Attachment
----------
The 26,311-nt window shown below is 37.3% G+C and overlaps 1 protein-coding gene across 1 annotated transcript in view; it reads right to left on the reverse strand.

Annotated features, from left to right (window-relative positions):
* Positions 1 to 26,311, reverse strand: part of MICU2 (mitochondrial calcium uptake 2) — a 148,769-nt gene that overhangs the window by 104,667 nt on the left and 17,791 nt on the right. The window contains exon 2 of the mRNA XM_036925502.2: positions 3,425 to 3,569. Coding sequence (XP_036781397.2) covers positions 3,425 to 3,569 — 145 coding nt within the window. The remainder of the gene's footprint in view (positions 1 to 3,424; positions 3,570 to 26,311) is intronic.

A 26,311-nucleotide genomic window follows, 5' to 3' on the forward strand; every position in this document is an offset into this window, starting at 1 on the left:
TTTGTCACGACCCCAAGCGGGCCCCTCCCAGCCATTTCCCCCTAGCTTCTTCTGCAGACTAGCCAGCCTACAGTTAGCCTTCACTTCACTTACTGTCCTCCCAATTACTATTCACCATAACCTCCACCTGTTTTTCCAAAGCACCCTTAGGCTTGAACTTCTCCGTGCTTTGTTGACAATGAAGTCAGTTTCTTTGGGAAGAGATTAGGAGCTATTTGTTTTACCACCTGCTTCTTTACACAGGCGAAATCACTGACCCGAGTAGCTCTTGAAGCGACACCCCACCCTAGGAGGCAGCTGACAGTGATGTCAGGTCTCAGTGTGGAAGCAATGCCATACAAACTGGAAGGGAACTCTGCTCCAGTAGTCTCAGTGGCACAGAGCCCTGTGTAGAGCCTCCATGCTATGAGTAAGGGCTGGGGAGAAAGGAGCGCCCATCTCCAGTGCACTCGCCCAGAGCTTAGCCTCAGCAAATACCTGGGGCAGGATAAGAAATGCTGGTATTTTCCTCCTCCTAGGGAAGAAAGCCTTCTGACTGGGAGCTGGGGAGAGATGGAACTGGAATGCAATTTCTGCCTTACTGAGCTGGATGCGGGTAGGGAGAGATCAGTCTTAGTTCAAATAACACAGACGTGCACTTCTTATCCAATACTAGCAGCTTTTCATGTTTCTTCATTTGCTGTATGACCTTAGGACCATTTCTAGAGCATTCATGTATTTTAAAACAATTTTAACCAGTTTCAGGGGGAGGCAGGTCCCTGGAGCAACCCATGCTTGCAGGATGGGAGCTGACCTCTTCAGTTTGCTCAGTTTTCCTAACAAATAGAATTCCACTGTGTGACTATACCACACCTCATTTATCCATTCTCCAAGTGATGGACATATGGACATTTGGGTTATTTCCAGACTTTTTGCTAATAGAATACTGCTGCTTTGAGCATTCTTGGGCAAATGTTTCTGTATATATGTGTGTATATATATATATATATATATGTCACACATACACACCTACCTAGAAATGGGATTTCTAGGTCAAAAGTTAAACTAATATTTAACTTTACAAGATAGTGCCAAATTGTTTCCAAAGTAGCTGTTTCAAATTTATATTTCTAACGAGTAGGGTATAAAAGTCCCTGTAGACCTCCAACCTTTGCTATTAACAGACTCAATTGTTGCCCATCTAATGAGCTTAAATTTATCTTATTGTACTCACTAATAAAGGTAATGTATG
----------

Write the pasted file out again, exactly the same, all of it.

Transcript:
The 26,311-nt window shown below is 37.3% G+C and overlaps 1 protein-coding gene across 1 annotated transcript in view; it reads right to left on the reverse strand.

Annotated features, from left to right (window-relative positions):
* Positions 1 to 26,311, reverse strand: part of MICU2 (mitochondrial calcium uptake 2) — a 148,769-nt gene that overhangs the window by 104,667 nt on the left and 17,791 nt on the right. The window contains exon 2 of the mRNA XM_036925502.2: positions 3,425 to 3,569. Coding sequence (XP_036781397.2) covers positions 3,425 to 3,569 — 145 coding nt within the window. The remainder of the gene's footprint in view (positions 1 to 3,424; positions 3,570 to 26,311) is intronic.

A 26,311-nucleotide genomic window follows, 5' to 3' on the forward strand; every position in this document is an offset into this window, starting at 1 on the left:
TTTGTCACGACCCCAAGCGGGCCCCTCCCAGCCATTTCCCCCTAGCTTCTTCTGCAGACTAGCCAGCCTACAGTTAGCCTTCACTTCACTTACTGTCCTCCCAATTACTATTCACCATAACCTCCACCTGTTTTTCCAAAGCACCCTTAGGCTTGAACTTCTCCGTGCTTTGTTGACAATGAAGTCAGTTTCTTTGGGAAGAGATTAGGAGCTATTTGTTTTACCACCTGCTTCTTTACACAGGCGAAATCACTGACCCGAGTAGCTCTTGAAGCGACACCCCACCCTAGGAGGCAGCTGACAGTGATGTCAGGTCTCAGTGTGGAAGCAATGCCATACAAACTGGAAGGGAACTCTGCTCCAGTAGTCTCAGTGGCACAGAGCCCTGTGTAGAGCCTCCATGCTATGAGTAAGGGCTGGGGAGAAAGGAGCGCCCATCTCCAGTGCACTCGCCCAGAGCTTAGCCTCAGCAAATACCTGGGGCAGGATAAGAAATGCTGGTATTTTCCTCCTCCTAGGGAAGAAAGCCTTCTGACTGGGAGCTGGGGAGAGATGGAACTGGAATGCAATTTCTGCCTTACTGAGCTGGATGCGGGTAGGGAGAGATCAGTCTTAGTTCAAATAACACAGACGTGCACTTCTTATCCAATACTAGCAGCTTTTCATGTTTCTTCATTTGCTGTATGACCTTAGGACCATTTCTAGAGCATTCATGTATTTTAAAACAATTTTAACCAGTTTCAGGGGGAGGCAGGTCCCTGGAGCAACCCATGCTTGCAGGATGGGAGCTGACCTCTTCAGTTTGCTCAGTTTTCCTAACAAATAGAATTCCACTGTGTGACTATACCACACCTCATTTATCCATTCTCCAAGTGATGGACATATGGACATTTGGGTTATTTCCAGACTTTTTGCTAATAGAATACTGCTGCTTTGAGCATTCTTGGGCAAATGTTTCTGTATATATGTGTGTATATATATATATATATATATGTCACACATACACACCTACCTAGAAATGGGATTTCTAGGTCAAAAGTTAAACTAATATTTAACTTTACAAGATAGTGCCAAATTGTTTCCAAAGTAGCTGTTTCAAATTTATATTTCTAACGAGTAGGGTATAAAAGTCCCTGTAGACCTCCAACCTTTGCTATTAACAGACTCAATTGTTGCCCATCTAATGAGCTTAAATTTATCTTATTGTACTCACTAATAAAGGTAATGTATG